In a move which has left several if not all of the current Child Abuse Inquiry Panel members livid, it’s been reported that Home Secretary Theresa May has written to the panel to let them know she will be scrapping the panel and starting again.
This move comes days after we published our piece on the Inquiry advising the very same course of action, over at our Column for Jordans Family Law. Of course we don’t know whether Theresa May read our article, but her plan of action reads very similarly to what we felt the government should do in order to mount the kind of inquiry survivors could place their trust in, and be a part of.
If the news items today are anything to go by, May is hoping to give the Inquiry some teeth by giving it statutory status, which would enable the panel chair to compel people to give evidence and would also allow the Inquiry to enforce criminal sanctions against those who deliberately conceal evidence or refuse to come forward. May is also considering turning the Inquiry into a Royal Commission.
As a result, current panel members would have to be scrapped, but could be re-appointed if considered appropriate. Amongst the arguments put forward by current panel members for not scrapping, well, them, is the view that to do so would be to pander to a small vocal minority that does not represent the majority of abuse survivors. This is utter bollocks of course. The panel members do not themselves know how the majority of survivors feel, and the minority who are speaking out represent a much larger group who do feel that a new panel would be best. And regardless of the size of the group raising concerns, those concerns should still be addressed and resolved, because without that resolution the Inquiry has no credibility whatsoever. (The other excuses given are even less convincing and completely irrelevant to the Inquiry’s future, but can be accessed in the news items linked to above should you feel like casting your eyes over wanton drivel).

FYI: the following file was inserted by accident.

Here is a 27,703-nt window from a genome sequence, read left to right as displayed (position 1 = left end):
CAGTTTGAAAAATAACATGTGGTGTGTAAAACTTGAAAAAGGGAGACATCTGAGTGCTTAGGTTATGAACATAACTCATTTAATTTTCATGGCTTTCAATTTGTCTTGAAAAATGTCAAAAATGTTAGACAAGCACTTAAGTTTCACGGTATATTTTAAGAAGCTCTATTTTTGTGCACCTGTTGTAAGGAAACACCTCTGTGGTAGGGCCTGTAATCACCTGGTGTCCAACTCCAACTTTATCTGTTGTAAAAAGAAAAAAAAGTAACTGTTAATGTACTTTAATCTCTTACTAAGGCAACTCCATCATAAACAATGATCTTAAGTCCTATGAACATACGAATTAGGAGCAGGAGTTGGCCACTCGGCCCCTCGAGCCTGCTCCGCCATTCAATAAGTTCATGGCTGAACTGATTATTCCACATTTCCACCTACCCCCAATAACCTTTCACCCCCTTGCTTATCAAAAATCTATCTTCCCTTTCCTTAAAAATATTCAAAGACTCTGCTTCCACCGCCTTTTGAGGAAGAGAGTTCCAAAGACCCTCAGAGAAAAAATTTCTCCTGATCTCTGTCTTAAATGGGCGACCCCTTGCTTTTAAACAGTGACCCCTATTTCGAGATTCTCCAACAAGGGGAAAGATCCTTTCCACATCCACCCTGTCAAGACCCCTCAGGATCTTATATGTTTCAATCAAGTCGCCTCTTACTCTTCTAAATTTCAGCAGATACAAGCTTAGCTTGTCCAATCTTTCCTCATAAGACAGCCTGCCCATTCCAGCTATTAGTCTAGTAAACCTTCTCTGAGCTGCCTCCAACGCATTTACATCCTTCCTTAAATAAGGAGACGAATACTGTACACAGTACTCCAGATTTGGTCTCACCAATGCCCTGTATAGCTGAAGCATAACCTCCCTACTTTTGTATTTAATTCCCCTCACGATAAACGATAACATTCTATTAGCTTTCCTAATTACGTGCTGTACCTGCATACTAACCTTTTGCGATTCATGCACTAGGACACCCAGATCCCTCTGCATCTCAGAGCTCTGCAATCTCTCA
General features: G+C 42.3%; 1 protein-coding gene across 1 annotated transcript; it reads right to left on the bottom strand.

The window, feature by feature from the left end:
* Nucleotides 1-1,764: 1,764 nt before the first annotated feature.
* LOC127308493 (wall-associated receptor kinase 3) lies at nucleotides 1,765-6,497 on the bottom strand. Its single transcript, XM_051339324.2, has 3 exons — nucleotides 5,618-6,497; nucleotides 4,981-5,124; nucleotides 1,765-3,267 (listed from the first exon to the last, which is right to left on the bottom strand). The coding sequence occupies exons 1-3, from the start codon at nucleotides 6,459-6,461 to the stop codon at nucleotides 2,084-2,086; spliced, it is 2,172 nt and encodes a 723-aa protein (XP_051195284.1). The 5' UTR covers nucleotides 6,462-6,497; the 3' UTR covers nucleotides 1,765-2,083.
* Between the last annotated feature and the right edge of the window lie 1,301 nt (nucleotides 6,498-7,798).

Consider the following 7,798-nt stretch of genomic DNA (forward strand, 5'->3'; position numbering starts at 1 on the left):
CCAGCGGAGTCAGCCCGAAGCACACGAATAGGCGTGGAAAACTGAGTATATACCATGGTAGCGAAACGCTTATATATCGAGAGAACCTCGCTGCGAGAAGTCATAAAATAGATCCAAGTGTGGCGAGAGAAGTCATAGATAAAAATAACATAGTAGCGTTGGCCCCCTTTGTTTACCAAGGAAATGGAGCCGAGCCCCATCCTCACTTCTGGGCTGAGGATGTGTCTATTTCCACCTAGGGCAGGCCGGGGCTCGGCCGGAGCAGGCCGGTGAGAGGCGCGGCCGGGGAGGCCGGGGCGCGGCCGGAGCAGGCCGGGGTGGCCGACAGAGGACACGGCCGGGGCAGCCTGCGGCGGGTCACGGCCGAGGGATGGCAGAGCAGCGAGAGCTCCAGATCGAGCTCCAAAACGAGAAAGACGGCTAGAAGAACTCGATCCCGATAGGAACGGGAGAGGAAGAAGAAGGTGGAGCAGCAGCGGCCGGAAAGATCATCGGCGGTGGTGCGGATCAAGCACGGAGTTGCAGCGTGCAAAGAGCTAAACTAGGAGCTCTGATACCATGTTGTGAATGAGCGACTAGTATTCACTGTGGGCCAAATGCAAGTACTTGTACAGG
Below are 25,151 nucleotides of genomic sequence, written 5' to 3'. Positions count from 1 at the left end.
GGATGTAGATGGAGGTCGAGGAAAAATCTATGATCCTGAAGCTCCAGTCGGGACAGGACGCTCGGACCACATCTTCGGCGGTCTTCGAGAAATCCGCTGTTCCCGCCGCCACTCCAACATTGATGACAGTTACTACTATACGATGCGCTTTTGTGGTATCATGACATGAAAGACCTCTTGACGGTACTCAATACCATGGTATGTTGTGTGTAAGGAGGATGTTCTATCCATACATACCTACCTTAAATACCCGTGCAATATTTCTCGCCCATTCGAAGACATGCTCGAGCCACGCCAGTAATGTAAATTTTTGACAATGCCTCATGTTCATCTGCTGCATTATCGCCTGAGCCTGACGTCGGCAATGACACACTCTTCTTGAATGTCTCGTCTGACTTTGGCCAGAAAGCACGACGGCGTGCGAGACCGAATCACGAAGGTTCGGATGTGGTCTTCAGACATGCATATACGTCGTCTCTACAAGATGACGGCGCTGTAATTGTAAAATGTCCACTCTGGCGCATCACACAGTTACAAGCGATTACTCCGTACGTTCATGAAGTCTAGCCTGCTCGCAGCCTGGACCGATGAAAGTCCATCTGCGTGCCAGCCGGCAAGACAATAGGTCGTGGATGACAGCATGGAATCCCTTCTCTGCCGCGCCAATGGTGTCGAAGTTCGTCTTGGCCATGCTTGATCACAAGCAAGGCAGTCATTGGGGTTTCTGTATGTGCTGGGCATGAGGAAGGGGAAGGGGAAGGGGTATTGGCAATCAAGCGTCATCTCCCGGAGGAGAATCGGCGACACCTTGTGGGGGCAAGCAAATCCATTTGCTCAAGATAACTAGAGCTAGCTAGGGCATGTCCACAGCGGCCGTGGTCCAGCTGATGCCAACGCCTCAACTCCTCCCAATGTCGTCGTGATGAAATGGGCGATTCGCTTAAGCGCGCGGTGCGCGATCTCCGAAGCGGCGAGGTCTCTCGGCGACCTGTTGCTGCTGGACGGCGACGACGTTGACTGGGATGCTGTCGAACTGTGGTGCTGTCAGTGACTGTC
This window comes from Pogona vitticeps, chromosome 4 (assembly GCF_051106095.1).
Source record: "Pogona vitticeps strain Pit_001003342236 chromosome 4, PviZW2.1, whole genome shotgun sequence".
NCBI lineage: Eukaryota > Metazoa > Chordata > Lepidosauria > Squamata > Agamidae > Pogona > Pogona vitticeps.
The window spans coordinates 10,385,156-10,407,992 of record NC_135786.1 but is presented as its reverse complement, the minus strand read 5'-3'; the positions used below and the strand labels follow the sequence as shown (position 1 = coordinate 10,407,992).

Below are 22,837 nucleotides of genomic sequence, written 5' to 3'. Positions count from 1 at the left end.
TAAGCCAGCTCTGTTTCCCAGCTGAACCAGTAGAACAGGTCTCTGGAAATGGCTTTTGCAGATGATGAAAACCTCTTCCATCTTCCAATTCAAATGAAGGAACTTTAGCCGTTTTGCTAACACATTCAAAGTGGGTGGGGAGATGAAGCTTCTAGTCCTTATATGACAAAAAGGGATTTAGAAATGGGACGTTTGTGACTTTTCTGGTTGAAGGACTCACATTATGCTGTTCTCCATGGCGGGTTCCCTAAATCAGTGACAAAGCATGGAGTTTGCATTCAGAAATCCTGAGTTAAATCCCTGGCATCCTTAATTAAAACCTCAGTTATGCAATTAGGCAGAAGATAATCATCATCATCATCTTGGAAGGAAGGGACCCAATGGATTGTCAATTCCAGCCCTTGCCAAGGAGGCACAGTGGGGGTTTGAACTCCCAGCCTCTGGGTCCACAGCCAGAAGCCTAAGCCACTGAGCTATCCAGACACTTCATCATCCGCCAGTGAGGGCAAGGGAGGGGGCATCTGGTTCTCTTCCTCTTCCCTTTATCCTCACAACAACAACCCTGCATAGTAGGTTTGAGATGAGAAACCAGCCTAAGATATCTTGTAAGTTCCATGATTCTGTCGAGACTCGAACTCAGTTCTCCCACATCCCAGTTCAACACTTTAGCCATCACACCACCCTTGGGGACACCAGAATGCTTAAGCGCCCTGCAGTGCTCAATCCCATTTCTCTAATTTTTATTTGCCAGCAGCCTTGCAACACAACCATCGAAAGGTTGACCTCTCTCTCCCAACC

Pouting panel members aside, it’s not clear yet when and if May will scrap the panel, despite reports to the contrary over at Exaro news. She has hinted at three possibilities, all of which she is still currently considering. The third option has not been openly reported upon but may simply involve keeping the current panel and raising the Inquiry to that of statutory status. But with some of the panel members facing criticism over their conduct towards survivors and two failed chairs with a third replacement nowhere in sight, now is the time to put this panel to bed and let a newer, fresher, professional panel rise from the ashes.
As we wrote in our article for Jordans, we would like to see a panel that represents the best of British Child Welfare – diverse professionals, from all walks of life, with a passion for children and a deep insight into the world of child abuse. That panel should include survivors, as well as members of religious communities and professionals from diverse ethnic backgrounds with cutting edge knowledge of child sexual abuse and its many different guises. We expect nothing less from the new panel.
And we want to see the list of candidates (all 100 plus of them) for the chair position, out in the public domain and be able to cast our own vote as to who should lead this most important Inquiry.
Good luck, Theresa.